- Investor Bill Ackman’s theory is that Sam Bankman-Fried was embarrassed about admitting he’d failed.
- Rather than admit to losses, he attempted to “fix” FTX’s problems, leading to the exchange’s collapse.
- Ackman compared SBF to convicted fraudster Bernie Madoff, saying neither “have the typical profile of a crook.’
Sam Bankman-Fried’s rapid rise to success gave him a fear of failure — and that could explain why FTX collapsed so spectacularly last month, billionaire investor Bill Ackman has suggested.
The crypto exchange cofounded by Bankman-Fried seems to have been profitable and backed by top venture capitalists, Ackman said Friday. Now the former CEO is facing criminal charges and allegations he misused customers’ funds.
“Why would SBF commit fraud at Alameda and blow up FTX and risk a lifetime in jail? This reminds me of Madoff,” tweeted Ackman, the founder and CEO of hedge fund Pershing Square Capital Management.
“Neither SBF or Madoff have the typical profile of a crook,” he said. Instead, they had fallen into taking significant legal risks rather than admitting their companies were failing, his theory goes.
US authorities have charged Bankman-Fried with eight counts of fraud. The Securities and Exchange Commission alleges the former crypto billionaire moved FTX customers’ funds onto the balance sheet of sister trading firm Alameda Research, so it could pay off some of its loans.
Convicted fraudster Bernie Madoff was sentenced to 150 years in prison in 2010 after masterminding the largest Ponzi scheme in history, which robbed investors of nearly $65 billion.
“A theory: both lost money and were embarrassed,” Ackman said. “Rather than acknowledge the losses, they assumed that they could ‘borrow’ customer funds, invest them and earn back the loss, and then repay the borrowed funds.”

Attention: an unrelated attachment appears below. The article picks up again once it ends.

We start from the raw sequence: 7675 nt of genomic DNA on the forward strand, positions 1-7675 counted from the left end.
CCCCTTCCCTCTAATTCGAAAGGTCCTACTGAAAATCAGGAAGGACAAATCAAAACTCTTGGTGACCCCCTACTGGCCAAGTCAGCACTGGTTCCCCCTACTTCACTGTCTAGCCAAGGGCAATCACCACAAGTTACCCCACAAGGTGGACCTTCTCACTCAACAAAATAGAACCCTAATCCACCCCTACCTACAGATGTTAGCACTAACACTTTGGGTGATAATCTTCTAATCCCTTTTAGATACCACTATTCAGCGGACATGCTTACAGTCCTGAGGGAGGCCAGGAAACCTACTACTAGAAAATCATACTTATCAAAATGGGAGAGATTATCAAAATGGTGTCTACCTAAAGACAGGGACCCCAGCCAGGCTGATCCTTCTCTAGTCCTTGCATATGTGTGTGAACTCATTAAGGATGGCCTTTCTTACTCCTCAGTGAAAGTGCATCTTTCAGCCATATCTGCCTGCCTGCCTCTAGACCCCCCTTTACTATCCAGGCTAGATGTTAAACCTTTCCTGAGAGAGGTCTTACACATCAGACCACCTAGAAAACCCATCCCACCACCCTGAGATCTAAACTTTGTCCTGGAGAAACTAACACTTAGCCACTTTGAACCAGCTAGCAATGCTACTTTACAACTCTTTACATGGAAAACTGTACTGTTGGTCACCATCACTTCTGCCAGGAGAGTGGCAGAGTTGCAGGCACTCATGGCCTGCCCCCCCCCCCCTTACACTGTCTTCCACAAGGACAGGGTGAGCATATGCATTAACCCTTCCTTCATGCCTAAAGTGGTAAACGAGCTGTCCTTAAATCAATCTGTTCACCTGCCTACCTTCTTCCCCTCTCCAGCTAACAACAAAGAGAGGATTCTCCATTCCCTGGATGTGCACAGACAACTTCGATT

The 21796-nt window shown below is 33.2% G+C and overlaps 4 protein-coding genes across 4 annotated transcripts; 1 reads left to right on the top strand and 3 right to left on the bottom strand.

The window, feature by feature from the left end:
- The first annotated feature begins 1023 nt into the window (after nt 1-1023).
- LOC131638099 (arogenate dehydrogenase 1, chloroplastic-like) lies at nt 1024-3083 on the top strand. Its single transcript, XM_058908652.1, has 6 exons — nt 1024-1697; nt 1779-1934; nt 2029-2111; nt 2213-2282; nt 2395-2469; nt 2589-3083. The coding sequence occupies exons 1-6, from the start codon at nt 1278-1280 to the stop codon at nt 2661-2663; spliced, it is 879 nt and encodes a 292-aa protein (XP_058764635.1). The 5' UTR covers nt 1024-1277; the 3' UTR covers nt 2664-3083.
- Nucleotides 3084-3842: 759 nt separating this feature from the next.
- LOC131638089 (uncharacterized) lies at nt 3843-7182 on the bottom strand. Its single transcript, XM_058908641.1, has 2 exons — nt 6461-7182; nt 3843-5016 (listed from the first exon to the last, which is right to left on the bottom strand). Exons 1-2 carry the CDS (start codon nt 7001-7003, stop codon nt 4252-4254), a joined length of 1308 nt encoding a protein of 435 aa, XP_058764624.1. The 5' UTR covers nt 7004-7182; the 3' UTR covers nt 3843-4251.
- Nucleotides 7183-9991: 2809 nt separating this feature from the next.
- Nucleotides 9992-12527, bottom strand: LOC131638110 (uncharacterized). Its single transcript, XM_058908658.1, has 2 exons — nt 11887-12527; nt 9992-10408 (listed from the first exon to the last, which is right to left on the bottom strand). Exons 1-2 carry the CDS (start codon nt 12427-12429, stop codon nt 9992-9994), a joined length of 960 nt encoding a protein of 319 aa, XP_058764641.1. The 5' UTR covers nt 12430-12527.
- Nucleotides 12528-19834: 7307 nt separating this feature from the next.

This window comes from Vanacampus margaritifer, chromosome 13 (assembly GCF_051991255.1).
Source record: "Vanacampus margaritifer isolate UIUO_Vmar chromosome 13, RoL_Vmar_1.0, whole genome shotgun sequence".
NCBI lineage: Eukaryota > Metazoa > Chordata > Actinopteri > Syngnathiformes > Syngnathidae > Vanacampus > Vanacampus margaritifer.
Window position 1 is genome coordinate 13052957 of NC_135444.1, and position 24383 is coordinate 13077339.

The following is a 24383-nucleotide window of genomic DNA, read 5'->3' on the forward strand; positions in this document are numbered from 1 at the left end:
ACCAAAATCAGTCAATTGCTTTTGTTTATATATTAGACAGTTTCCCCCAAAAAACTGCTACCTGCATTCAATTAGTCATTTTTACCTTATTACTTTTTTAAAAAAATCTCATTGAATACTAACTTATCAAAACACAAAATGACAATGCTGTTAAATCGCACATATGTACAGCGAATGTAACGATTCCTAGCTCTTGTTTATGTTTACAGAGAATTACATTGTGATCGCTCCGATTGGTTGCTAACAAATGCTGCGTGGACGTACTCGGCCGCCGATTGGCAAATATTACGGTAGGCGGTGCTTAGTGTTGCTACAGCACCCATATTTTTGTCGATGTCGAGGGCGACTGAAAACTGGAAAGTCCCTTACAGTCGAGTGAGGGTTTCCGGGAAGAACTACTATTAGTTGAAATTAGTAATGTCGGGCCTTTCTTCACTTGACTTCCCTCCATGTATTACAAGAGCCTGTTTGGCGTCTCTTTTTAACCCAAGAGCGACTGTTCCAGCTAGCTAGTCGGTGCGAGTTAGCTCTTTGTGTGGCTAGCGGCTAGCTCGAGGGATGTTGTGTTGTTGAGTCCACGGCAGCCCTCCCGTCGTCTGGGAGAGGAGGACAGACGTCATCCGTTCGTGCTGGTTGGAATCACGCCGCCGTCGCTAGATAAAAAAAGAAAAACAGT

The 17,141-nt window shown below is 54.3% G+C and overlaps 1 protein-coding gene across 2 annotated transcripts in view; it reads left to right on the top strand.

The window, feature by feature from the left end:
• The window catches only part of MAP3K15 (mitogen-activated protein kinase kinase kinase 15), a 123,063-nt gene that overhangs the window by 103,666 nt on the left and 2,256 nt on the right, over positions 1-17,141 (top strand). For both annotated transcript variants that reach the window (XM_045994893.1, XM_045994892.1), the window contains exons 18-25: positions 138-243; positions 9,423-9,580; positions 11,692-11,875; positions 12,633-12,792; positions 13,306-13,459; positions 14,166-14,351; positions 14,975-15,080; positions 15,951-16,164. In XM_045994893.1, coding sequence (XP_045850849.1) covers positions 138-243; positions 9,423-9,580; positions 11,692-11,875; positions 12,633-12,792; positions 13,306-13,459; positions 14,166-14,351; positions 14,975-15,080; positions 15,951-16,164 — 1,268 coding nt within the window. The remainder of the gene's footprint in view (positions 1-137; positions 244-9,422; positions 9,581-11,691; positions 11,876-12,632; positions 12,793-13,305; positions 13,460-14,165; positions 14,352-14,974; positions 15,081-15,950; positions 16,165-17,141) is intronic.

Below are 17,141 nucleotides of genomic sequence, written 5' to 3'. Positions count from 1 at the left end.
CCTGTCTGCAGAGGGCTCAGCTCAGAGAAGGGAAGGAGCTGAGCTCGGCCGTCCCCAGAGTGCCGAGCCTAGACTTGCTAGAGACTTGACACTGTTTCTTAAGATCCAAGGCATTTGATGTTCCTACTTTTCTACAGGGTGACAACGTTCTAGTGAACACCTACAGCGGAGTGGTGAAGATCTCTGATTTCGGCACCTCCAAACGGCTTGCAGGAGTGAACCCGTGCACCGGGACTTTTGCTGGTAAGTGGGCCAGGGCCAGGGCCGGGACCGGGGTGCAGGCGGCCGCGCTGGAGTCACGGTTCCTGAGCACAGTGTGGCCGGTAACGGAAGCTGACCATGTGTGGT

“But then the market crashed and the losses were too large to recover from. At that point, they were stuck.”
Young Wall Street trader Bankman-Fried went from relative obscurity to the head of crypto empire FTX in just four years. He amassed a personal fortune that topped $20 billion at one point, making him one of the history’s wealthiest people under 30.
That runaway success soon after leaving a top college sheltered Bankman-Fried from learning how to cope with failure, Ackman suggested.
“The problem with MIT grads with wildly successful startups and acclaim is that they never had an opportunity to fail before,” he said.
“Failure is so frightening that they can’t acknowledge it and they do stupid sh-t to avoid the embarrassment and the come down. The lesson is to treasure mistakes and failure and to learn that lesson early.”
This isn’t the first time that Ackman has commented on Bankman-Fried.
“Call me crazy, but I think SBF is telling the truth,” he tweeted on November 30, after Bankman-Fried told the New York Times’ DealBook Summit that he had never knowingly committed fraud. Two weeks later, Bankman-Fried was arrested in the Bahamas.